QB Justin Fields’ progress changes everything about how this Bears season feels
This 3-2 start has a much different vibe than the Bears’ unconvincing openings to the last two seasons. It’s not about where they stand now, but where Fields could take them once he gets rolling.
LAS VEGAS — The emphasis for the Bears and rookie quarterback Justin Fields is more so on where they’re headed than where they stand at the moment.
And, for the first time, that outlook is optimistic.
There was nothing spectacular about their 20-9 victory against a middling Raiders team, but something shifted Sunday. It looked like one of those typical score-17-points-and-pray-it’s-enough Bears escapes on the surface, but it’s bigger.
Fields is the burst of hope that gives this 3-2 start a different feel than when the Bears were 5-2 last season or 3-1 in 2019, only to plunge. He only will get better, and staying afloat as he rides out a choppy beginning to his career sets the Bears up to do something much more meaningful once he’s rolling.
It’s an upbeat conversation just two weeks removed from his debacle of a debut as the Bears’ starter in Cleveland. But a lot has changed since then.
The offense looks more cohesive and coherent under coordinator Bill Lazor’s direction, even with a poorly put-together offensive line and an injury to starting running back David Montgomery.
The defense is defying decline and buying time for Fields to find his footing. Imagine a day in the near future when the Bears can have an off-game defensively and still win.
And Fields still is standing after a flurry of literal and metaphorical hits.
‘‘Just trying to get that swagger about us, especially on the offensive side of the ball,’’ he said, putting swagger and the Bears’ offense in the same thought for the first time since Sid Luckman. ‘‘Just try to keep building.
‘‘I’m always going to bring [toughness] to the table. I’m going to put myself out there to win games, so that’s what they can expect from me.’’
He’s by far the most promising thing about a team that hasn’t been promising in years. Mitch Trubisky wasn’t getting better. Andy Dalton and Nick Foles had plateaued, to put it gently.
But Fields? He’s on the way up.
And at the end Sunday, after the Raiders sent him wincing to the sideline twice, he stepped up and made a game-sealing throw.
On third-and-12 from his own 27-yard line, with the Bears’ 14-9 lead at risk as the Raiders threatened to wrest control, he threaded a pass to Darnell Mooney for 13 yards with 6:45 left despite four defensive backs guarding the first-down line. A few plays later, the Bears got a 46-yard field goal from Cairo Santos to deaden the Raiders’ momentum and take a 17-9 lead.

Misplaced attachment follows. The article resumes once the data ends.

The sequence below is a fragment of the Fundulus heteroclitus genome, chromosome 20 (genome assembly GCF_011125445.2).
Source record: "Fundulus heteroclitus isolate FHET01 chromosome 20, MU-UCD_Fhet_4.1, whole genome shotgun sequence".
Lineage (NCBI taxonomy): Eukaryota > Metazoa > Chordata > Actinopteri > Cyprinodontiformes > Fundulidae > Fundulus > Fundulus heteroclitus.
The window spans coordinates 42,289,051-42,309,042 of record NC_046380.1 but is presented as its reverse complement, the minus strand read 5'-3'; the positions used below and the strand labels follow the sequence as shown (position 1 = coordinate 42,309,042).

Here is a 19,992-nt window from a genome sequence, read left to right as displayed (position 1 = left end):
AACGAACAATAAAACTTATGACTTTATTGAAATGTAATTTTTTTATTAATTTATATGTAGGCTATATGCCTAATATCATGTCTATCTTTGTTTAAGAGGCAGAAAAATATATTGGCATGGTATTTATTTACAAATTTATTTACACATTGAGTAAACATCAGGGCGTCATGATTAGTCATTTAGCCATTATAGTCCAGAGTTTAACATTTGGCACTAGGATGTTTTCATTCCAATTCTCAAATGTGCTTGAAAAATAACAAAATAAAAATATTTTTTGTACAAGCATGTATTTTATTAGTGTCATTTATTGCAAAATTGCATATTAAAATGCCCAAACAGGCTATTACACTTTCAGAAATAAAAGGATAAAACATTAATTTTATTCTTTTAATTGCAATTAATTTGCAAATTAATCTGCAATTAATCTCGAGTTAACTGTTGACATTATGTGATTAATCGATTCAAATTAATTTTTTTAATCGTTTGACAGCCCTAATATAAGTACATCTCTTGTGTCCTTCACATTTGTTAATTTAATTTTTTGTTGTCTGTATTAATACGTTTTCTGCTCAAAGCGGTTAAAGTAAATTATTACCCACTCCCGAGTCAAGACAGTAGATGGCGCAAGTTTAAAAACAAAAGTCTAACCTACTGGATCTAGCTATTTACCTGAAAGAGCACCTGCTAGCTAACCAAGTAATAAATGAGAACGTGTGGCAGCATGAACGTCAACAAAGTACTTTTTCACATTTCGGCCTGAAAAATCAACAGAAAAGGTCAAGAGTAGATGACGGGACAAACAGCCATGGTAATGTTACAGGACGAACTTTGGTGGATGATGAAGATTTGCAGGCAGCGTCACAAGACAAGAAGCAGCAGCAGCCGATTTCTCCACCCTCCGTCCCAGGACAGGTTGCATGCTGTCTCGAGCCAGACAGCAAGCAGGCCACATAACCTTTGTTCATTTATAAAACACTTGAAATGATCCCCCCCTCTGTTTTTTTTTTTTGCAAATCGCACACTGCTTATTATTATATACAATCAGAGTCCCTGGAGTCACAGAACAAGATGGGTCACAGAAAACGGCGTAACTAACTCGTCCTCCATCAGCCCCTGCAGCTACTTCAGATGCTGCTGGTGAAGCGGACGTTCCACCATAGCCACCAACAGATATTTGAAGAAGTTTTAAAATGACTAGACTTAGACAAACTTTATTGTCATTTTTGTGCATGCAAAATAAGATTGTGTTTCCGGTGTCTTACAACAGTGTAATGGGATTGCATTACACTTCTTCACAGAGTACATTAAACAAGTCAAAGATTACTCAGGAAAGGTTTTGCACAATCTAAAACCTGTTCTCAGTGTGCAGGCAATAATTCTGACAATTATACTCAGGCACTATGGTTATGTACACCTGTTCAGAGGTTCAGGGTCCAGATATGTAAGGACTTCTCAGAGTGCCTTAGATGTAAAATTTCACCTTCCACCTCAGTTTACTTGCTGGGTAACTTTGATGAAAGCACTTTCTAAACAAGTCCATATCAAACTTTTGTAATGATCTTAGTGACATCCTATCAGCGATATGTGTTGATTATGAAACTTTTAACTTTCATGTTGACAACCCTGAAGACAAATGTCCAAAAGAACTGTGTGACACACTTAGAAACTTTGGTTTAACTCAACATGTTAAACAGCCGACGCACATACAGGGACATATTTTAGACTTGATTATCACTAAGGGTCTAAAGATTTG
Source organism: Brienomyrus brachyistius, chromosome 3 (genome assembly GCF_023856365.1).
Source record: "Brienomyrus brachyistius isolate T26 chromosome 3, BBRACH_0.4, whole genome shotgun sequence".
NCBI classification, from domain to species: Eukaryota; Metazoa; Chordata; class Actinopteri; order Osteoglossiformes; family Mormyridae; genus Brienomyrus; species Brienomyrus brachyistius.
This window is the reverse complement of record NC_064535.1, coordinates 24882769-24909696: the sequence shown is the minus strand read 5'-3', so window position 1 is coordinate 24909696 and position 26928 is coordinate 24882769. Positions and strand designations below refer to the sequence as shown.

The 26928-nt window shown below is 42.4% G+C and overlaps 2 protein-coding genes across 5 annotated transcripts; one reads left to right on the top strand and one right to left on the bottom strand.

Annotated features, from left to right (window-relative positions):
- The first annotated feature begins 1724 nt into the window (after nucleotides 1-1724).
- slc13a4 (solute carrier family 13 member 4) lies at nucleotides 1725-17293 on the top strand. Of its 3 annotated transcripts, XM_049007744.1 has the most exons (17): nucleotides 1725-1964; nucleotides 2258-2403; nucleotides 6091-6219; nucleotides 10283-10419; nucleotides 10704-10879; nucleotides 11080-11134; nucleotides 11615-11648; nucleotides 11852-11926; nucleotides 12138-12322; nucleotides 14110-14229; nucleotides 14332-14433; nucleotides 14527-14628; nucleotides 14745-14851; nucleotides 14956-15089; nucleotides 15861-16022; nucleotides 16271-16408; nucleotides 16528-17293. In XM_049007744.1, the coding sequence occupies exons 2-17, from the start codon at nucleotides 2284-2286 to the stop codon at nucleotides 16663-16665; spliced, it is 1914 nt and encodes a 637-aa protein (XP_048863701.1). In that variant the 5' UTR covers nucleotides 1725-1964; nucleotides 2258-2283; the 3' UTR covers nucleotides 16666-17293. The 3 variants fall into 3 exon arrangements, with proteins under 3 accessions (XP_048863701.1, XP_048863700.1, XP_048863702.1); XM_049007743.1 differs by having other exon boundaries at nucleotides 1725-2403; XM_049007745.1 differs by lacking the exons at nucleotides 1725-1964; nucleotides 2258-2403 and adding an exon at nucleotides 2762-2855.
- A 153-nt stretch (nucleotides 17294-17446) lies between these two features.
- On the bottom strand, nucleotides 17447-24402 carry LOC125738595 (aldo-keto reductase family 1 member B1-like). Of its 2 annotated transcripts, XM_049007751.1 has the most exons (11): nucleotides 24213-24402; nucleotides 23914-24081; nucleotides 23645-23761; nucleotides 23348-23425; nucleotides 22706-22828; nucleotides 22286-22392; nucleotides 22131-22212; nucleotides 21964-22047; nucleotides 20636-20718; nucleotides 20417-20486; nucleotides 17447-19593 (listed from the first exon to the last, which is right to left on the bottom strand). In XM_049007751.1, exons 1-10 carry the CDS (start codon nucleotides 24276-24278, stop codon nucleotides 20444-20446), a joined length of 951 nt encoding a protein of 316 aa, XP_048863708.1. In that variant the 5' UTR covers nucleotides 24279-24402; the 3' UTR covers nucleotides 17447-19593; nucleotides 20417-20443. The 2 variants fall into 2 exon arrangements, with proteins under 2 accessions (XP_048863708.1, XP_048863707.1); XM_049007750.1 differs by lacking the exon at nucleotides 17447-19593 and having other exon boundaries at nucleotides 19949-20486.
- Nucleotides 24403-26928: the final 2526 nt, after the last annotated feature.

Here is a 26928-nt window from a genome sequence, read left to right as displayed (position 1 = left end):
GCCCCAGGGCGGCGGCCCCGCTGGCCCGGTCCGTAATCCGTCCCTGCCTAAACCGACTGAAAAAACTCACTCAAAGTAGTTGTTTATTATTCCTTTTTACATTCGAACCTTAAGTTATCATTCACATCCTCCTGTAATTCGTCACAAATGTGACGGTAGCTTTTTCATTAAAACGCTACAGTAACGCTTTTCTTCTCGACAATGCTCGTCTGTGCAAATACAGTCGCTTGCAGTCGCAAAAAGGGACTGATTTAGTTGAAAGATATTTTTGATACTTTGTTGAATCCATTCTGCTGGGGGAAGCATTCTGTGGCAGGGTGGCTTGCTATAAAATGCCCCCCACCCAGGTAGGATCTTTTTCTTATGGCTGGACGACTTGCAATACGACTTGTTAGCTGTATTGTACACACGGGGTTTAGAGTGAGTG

Fields finished 12-for-20 for 111 yards and a touchdown for a 91.9 passer rating.
That’s far from amazing, but consider what it foreshadows.
He did that, by the way, after two hits that looked as though they could have ended his day — or even his season.
Raiders safety Johnathan Abram hit Fields in the back so hard in the first quarter on one of those ill-fated spin moves — he swears he’s trying to quit — that a Bears staffer put a trash can near him in case he threw up. Fields said he couldn’t breathe well for a few minutes.
A play late in the second quarter was even scarier. As Fields scrambled, defensive end Yannick Ngakoue lunged at his feet and caused Fields’ left knee to bend severely in the wrong direction.
‘‘I knew I hyperextended it,’’ Fields said matter-of-factly. ‘‘After a while, I could start feeling my strength getting back, so I was just trying to see how stable it was and seeing if I could run on it.’’
Dalton took three snaps in Fields’ place, then Fields returned to finish the touchdown drive and put the Bears ahead 14-3 as they neared halftime.
Coach Matt Nagy said there was no need for further medical evaluations Monday, and Fields brushed any concern aside by saying he would be good to go Sunday against the Packers.
Not surprising, really, from a guy who played through a major rib injury that made every throw hurt against Clemson and Alabama in the College Football Playoff in January.
‘‘That son of a buck is tough,’’ Nagy said. ‘‘He proved that when he was in college. He proved it out here.’’
He also has proved he has a very necessary quality for anyone who dares to sign up for the job of Bears quarterback: He can deal with imperfect circumstances.
In short, he’s Bears-proof.
Fields offset several deficiencies Sunday, surviving behind an offensive line that powered the running game well but left him dodging traffic all afternoon. He threw a touchdown pass to No. 5 tight end Jesper Horsted, who was only active because other players were out. Horsted wasn’t even open; Fields made him open with the throw.
The Bears can do everything wrong, and Fields is talented enough to make it work. And that’s after only three starts. Imagine where he’ll take them next.